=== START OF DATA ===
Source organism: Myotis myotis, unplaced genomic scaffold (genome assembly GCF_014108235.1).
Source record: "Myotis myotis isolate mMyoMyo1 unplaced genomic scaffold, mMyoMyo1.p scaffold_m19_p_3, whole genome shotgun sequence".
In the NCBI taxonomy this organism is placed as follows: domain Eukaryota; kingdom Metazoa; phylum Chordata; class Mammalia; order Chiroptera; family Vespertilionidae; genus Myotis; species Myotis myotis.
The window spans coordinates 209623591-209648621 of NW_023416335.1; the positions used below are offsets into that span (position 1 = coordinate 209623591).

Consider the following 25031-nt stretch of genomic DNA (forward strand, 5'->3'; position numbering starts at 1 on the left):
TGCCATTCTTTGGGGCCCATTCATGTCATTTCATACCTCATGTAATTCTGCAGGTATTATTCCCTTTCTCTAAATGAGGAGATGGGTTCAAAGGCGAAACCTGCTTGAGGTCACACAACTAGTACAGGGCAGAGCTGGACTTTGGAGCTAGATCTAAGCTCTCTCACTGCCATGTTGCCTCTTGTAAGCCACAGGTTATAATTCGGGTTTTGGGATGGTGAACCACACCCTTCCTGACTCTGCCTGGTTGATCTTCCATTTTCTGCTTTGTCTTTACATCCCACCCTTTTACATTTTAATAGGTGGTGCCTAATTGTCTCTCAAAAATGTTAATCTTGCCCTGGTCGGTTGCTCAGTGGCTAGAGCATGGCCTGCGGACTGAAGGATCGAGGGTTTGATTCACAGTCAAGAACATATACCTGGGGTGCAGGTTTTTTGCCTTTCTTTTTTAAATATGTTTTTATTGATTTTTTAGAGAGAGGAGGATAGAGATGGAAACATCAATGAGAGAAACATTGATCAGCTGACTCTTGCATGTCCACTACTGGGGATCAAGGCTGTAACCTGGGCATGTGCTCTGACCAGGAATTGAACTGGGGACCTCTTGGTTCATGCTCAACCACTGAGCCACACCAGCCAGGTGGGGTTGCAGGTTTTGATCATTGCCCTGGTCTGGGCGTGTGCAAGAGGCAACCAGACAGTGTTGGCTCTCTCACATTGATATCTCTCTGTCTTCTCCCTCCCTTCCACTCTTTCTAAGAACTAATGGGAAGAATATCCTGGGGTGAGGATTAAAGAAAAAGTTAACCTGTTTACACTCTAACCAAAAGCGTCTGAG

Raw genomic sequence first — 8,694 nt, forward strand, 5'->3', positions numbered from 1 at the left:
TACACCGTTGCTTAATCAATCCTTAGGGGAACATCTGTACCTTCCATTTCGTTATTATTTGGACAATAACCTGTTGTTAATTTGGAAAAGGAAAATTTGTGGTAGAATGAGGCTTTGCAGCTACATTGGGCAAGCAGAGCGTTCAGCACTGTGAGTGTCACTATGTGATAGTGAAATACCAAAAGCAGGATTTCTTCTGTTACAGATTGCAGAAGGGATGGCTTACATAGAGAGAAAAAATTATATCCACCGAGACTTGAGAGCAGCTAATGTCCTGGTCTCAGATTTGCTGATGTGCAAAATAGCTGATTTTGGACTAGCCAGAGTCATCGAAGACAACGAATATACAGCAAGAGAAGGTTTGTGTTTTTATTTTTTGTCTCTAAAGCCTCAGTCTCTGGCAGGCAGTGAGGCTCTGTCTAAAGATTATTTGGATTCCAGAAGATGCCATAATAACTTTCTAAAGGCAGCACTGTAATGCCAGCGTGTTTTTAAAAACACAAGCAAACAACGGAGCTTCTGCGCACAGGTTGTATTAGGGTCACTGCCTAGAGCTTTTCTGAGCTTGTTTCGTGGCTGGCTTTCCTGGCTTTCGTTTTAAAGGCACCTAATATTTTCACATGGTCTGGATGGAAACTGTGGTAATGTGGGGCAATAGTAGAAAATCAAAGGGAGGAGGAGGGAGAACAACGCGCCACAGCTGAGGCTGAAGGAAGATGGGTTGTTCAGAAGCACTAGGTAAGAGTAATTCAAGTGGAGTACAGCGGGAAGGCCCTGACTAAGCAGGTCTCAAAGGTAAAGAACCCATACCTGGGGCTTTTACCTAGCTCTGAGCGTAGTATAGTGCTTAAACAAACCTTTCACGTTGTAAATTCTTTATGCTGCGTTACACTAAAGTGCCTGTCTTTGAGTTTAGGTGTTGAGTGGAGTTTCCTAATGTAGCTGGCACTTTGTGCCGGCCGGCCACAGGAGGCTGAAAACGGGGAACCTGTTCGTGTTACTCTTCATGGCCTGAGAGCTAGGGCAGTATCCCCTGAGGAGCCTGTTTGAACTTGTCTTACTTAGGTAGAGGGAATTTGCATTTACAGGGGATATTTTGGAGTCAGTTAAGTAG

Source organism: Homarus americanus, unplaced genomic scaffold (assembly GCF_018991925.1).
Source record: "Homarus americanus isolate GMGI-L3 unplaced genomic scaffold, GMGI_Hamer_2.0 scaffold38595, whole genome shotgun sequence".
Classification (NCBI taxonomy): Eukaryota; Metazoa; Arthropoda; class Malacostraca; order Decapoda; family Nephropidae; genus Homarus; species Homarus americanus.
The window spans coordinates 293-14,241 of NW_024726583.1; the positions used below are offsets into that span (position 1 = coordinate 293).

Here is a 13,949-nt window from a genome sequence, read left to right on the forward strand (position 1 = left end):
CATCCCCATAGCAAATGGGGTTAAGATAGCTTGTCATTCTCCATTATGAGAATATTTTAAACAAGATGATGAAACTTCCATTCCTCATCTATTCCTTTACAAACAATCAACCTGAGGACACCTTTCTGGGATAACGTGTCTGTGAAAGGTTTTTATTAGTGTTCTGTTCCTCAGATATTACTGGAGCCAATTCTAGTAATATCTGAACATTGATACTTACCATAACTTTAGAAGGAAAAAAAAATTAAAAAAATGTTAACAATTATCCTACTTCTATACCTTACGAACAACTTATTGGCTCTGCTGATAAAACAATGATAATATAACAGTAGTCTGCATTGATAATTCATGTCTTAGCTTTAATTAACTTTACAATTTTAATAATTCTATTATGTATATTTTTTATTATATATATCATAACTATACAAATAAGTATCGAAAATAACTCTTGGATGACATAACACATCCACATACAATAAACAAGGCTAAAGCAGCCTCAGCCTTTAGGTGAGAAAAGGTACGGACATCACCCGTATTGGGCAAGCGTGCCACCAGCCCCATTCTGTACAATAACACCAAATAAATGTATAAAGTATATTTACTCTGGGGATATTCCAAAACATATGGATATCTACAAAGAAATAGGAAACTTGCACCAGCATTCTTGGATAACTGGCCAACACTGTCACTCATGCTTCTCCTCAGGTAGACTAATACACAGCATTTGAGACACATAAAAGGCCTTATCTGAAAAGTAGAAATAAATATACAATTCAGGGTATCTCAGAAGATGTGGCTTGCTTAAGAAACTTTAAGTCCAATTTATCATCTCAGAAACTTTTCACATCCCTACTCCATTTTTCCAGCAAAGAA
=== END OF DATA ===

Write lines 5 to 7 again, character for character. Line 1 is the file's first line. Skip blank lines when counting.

Consider the following 25031-nt stretch of genomic DNA (forward strand, 5'->3'; position numbering starts at 1 on the left):
TGCCATTCTTTGGGGCCCATTCATGTCATTTCATACCTCATGTAATTCTGCAGGTATTATTCCCTTTCTCTAAATGAGGAGATGGGTTCAAAGGCGAAACCTGCTTGAGGTCACACAACTAGTACAGGGCAGAGCTGGACTTTGGAGCTAGATCTAAGCTCTCTCACTGCCATGTTGCCTCTTGTAAGCCACAGGTTATAATTCGGGTTTTGGGATGGTGAACCACACCCTTCCTGACTCTGCCTGGTTGATCTTCCATTTTCTGCTTTGTCTTTACATCCCACCCTTTTACATTTTAATAGGTGGTGCCTAATTGTCTCTCAAAAATGTTAATCTTGCCCTGGTCGGTTGCTCAGTGGCTAGAGCATGGCCTGCGGACTGAAGGATCGAGGGTTTGATTCACAGTCAAGAACATATACCTGGGGTGCAGGTTTTTTGCCTTTCTTTTTTAAATATGTTTTTATTGATTTTTTAGAGAGAGGAGGATAGAGATGGAAACATCAATGAGAGAAACATTGATCAGCTGACTCTTGCATGTCCACTACTGGGGATCAAGGCTGTAACCTGGGCATGTGCTCTGACCAGGAATTGAACTGGGGACCTCTTGGTTCATGCTCAACCACTGAGCCACACCAGCCAGGTGGGGTTGCAGGTTTTGATCATTGCCCTGGTCTGGGCGTGTGCAAGAGGCAACCAGACAGTGTTGGCTCTCTCACATTGATATCTCTCTGTCTTCTCCCTCCCTTCCACTCTTTCTAAGAACTAATGGGAAGAATATCCTGGGGTGAGGATTAAAGAAAAAGTTAACCTGTTTACACTCTAACCAAAAGCGTCTGAG

Raw genomic sequence first — 8,694 nt, forward strand, 5'->3', positions numbered from 1 at the left: